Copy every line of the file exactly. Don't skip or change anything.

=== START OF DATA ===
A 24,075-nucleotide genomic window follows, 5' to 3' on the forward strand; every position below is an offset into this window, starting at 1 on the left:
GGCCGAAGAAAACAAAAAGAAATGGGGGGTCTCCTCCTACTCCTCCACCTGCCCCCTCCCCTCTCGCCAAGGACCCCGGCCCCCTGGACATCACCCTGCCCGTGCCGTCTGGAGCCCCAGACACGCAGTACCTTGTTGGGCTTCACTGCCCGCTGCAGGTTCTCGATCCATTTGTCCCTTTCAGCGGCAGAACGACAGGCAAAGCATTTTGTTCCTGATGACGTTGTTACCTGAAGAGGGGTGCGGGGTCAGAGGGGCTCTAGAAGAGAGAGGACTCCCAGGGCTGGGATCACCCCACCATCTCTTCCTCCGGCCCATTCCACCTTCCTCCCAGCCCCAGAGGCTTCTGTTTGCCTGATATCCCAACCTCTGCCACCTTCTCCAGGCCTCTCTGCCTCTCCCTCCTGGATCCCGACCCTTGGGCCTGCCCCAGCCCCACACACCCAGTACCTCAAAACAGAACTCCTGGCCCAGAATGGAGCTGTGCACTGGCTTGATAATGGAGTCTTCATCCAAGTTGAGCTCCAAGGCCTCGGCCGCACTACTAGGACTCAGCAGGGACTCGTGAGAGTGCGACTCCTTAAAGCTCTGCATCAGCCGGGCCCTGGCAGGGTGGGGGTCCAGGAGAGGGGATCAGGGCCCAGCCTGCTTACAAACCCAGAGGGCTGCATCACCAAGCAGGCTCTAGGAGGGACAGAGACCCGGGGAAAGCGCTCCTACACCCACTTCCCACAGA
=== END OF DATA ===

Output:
A 24,075-nucleotide genomic window follows, 5' to 3' on the forward strand; every position below is an offset into this window, starting at 1 on the left:
GGCCGAAGAAAACAAAAAGAAATGGGGGGTCTCCTCCTACTCCTCCACCTGCCCCCTCCCCTCTCGCCAAGGACCCCGGCCCCCTGGACATCACCCTGCCCGTGCCGTCTGGAGCCCCAGACACGCAGTACCTTGTTGGGCTTCACTGCCCGCTGCAGGTTCTCGATCCATTTGTCCCTTTCAGCGGCAGAACGACAGGCAAAGCATTTTGTTCCTGATGACGTTGTTACCTGAAGAGGGGTGCGGGGTCAGAGGGGCTCTAGAAGAGAGAGGACTCCCAGGGCTGGGATCACCCCACCATCTCTTCCTCCGGCCCATTCCACCTTCCTCCCAGCCCCAGAGGCTTCTGTTTGCCTGATATCCCAACCTCTGCCACCTTCTCCAGGCCTCTCTGCCTCTCCCTCCTGGATCCCGACCCTTGGGCCTGCCCCAGCCCCACACACCCAGTACCTCAAAACAGAACTCCTGGCCCAGAATGGAGCTGTGCACTGGCTTGATAATGGAGTCTTCATCCAAGTTGAGCTCCAAGGCCTCGGCCGCACTACTAGGACTCAGCAGGGACTCGTGAGAGTGCGACTCCTTAAAGCTCTGCATCAGCCGGGCCCTGGCAGGGTGGGGGTCCAGGAGAGGGGATCAGGGCCCAGCCTGCTTACAAACCCAGAGGGCTGCATCACCAAGCAGGCTCTAGGAGGGACAGAGACCCGGGGAAAGCGCTCCTACACCCACTTCCCACAGA